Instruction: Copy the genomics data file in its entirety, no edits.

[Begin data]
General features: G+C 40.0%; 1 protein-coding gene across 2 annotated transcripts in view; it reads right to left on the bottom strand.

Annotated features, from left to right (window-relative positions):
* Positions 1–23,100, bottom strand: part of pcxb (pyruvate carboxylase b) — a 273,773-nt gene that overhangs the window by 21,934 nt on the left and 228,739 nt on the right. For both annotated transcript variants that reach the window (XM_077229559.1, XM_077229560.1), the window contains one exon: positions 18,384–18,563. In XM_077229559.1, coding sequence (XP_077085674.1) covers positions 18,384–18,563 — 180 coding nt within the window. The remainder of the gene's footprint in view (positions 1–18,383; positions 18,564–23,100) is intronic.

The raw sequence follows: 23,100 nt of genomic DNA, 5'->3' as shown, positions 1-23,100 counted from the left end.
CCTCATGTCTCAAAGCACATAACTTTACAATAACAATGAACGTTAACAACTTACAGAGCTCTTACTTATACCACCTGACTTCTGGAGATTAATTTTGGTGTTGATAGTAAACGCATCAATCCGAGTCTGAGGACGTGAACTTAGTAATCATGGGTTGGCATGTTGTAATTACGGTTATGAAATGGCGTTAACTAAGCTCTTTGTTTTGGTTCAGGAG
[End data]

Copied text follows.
General features: G+C 40.0%; 1 protein-coding gene across 2 annotated transcripts in view; it reads right to left on the bottom strand.

Annotated features, from left to right (window-relative positions):
* Positions 1–23,100, bottom strand: part of pcxb (pyruvate carboxylase b) — a 273,773-nt gene that overhangs the window by 21,934 nt on the left and 228,739 nt on the right. For both annotated transcript variants that reach the window (XM_077229559.1, XM_077229560.1), the window contains one exon: positions 18,384–18,563. In XM_077229559.1, coding sequence (XP_077085674.1) covers positions 18,384–18,563 — 180 coding nt within the window. The remainder of the gene's footprint in view (positions 1–18,383; positions 18,564–23,100) is intronic.

The raw sequence follows: 23,100 nt of genomic DNA, 5'->3' as shown, positions 1-23,100 counted from the left end.
CCTCATGTCTCAAAGCACATAACTTTACAATAACAATGAACGTTAACAACTTACAGAGCTCTTACTTATACCACCTGACTTCTGGAGATTAATTTTGGTGTTGATAGTAAACGCATCAATCCGAGTCTGAGGACGTGAACTTAGTAATCATGGGTTGGCATGTTGTAATTACGGTTATGAAATGGCGTTAACTAAGCTCTTTGTTTTGGTTCAGGAG